An interjection about live theater: a friend and I met in NYC on Saturday October 27 (which turned out fortuitously to be the last clear day pre-Sandy) to see 2 shows that both of us wanted to catch:

Who's Afraid of Virginia Woolf? The acclaimed Steppenwolf production, already seen in Chicago and DC. I am familiar with the play but somehow had never seen it onstage before. Despite its original reputation (at least to my young ears at the time) as a long grueling dark night of the soul, this was a fast-moving entertaining 3 hours (including the 2 intermissions) in which dramatic grip and ominous undercurrents didn't preclude the glee in gamesmanship and the sparks of dark humor that are also part of it. Tracy Letts and Amy Morton (respectively the playwright of August: Osage County and its premier cast member to my mind) deserve every bit of praise they've been getting. They, director Pam Mackinnon, and Madison Dirks (Nick) pull off that ultimate illusion of making us think its unfolding all by itself before our eyes without premeditation. I'm so glad to have seen it.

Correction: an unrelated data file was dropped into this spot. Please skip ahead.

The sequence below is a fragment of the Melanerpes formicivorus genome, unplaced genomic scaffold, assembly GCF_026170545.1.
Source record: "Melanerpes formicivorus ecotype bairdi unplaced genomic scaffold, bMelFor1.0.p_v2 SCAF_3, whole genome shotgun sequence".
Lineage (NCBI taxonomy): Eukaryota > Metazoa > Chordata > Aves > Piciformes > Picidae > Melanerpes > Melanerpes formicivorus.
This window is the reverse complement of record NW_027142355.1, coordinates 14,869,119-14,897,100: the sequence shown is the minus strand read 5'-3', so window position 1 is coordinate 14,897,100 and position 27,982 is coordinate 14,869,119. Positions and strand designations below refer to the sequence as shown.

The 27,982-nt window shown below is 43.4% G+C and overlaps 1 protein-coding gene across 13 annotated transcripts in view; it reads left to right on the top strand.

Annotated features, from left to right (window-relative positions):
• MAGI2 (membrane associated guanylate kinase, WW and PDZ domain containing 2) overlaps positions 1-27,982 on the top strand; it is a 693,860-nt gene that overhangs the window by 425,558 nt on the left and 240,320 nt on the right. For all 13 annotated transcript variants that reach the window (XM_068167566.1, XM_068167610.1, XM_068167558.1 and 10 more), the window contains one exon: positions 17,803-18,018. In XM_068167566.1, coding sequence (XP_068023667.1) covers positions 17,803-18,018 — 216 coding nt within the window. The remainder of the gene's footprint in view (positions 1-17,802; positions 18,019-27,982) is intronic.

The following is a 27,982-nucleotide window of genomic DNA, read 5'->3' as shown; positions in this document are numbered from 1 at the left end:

The Mystery of Edwin Drood. The Roundabout Theatre revival of the 1986 musical by Rupert Holmes. Sumptuous-looking, great cast (most of whom are starring players in their own right), and just great fun. As most of you probably know, this is framed as a Victorian music-hall production (which gives them license to kill in terms of inserting extraneous songs and bits -- it's all part of this troupe's presentation), and it stops midway through Act II with the announcement that this is where Dickens laid down his pen and died. So the audience gets to vote on the identity of the detective Dick Datchery, and then on the murderer (and finally gets to match up a romantic pair). At our performance, Datchery was Helena Landless, the murderer was sweet Rosa Budd, and the final loving couple were ancient opium-dealer Princess Puffer (Chita Rivera) and the boy Deputy. Good times.